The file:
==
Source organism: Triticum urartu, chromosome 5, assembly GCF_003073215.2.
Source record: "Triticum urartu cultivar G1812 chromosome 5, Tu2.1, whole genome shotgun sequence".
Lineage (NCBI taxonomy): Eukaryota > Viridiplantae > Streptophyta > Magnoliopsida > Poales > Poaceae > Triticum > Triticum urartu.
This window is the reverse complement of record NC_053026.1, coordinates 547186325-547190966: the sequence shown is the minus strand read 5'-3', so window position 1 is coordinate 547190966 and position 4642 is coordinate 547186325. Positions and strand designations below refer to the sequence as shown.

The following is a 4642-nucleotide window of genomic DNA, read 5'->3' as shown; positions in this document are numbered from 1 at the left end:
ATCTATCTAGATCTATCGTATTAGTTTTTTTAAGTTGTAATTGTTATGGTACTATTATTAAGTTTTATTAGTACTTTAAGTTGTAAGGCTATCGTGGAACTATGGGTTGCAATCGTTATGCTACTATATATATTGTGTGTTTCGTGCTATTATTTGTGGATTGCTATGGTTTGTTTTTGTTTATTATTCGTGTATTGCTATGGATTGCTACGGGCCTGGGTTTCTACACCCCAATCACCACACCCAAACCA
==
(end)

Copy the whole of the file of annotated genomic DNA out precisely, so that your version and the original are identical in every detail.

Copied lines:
Source organism: Triticum urartu, chromosome 5, assembly GCF_003073215.2.
Source record: "Triticum urartu cultivar G1812 chromosome 5, Tu2.1, whole genome shotgun sequence".
Lineage (NCBI taxonomy): Eukaryota > Viridiplantae > Streptophyta > Magnoliopsida > Poales > Poaceae > Triticum > Triticum urartu.
This window is the reverse complement of record NC_053026.1, coordinates 547186325-547190966: the sequence shown is the minus strand read 5'-3', so window position 1 is coordinate 547190966 and position 4642 is coordinate 547186325. Positions and strand designations below refer to the sequence as shown.

The following is a 4642-nucleotide window of genomic DNA, read 5'->3' as shown; positions in this document are numbered from 1 at the left end:
ATCTATCTAGATCTATCGTATTAGTTTTTTTAAGTTGTAATTGTTATGGTACTATTATTAAGTTTTATTAGTACTTTAAGTTGTAAGGCTATCGTGGAACTATGGGTTGCAATCGTTATGCTACTATATATATTGTGTGTTTCGTGCTATTATTTGTGGATTGCTATGGTTTGTTTTTGTTTATTATTCGTGTATTGCTATGGATTGCTACGGGCCTGGGTTTCTACACCCCAATCACCACACCCAAACCA